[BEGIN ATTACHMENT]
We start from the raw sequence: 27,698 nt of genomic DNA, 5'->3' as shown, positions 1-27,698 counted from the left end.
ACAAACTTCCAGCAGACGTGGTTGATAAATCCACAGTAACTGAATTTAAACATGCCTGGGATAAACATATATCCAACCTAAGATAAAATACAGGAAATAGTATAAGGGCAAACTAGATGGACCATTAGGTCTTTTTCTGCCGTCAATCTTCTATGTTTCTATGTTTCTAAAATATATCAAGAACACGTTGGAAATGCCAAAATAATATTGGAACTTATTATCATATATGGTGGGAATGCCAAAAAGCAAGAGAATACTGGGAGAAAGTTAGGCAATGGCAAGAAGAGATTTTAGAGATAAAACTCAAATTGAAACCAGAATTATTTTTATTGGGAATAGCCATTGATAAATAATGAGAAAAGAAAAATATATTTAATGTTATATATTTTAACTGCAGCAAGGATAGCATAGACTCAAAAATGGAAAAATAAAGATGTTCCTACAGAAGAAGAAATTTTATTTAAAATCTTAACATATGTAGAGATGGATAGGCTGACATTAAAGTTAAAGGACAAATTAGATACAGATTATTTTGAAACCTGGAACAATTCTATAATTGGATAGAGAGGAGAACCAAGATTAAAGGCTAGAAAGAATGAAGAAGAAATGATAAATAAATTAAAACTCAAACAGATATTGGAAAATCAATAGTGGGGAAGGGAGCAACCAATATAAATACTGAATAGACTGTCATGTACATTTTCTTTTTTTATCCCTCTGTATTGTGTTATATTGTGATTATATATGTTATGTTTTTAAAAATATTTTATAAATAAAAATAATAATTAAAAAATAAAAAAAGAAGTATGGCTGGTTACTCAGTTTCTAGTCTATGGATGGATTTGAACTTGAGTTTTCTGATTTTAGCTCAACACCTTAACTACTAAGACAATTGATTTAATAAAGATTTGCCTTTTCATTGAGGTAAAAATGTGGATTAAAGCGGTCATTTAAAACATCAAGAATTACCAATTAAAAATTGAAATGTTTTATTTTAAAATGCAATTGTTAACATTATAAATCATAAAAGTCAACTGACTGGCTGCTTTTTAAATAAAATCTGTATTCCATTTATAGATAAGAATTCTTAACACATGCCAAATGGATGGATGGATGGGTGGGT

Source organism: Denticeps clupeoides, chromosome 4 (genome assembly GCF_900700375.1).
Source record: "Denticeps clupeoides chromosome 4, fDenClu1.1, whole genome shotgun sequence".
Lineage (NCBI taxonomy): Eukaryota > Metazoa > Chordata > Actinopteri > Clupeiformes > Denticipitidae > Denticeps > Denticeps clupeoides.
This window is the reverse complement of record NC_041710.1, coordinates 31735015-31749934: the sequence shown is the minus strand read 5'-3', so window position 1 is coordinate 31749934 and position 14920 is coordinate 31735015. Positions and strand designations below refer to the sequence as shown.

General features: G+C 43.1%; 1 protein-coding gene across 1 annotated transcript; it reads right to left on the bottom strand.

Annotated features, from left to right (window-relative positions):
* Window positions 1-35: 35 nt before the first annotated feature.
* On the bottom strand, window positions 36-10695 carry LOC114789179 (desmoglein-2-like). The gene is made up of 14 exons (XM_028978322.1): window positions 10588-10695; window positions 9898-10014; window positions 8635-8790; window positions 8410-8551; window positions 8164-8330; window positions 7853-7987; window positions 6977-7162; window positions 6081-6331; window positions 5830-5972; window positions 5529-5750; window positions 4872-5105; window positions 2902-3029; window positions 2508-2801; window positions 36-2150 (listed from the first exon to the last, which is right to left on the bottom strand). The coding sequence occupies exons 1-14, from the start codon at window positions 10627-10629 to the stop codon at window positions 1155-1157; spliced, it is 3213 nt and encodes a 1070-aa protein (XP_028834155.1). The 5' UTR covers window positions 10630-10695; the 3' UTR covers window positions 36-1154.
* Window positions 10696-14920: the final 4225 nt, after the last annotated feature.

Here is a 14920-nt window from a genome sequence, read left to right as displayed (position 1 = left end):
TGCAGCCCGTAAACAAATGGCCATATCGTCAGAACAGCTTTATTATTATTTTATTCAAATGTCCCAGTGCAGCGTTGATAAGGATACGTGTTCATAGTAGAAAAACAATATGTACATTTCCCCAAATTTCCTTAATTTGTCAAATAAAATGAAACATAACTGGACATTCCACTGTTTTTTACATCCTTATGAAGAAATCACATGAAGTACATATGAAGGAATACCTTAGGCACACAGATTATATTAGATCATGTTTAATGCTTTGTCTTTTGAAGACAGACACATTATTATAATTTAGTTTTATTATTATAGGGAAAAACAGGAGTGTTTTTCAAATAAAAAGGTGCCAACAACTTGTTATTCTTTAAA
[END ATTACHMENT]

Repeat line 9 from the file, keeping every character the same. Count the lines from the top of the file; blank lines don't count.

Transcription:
* Window positions 1-35: 35 nt before the first annotated feature.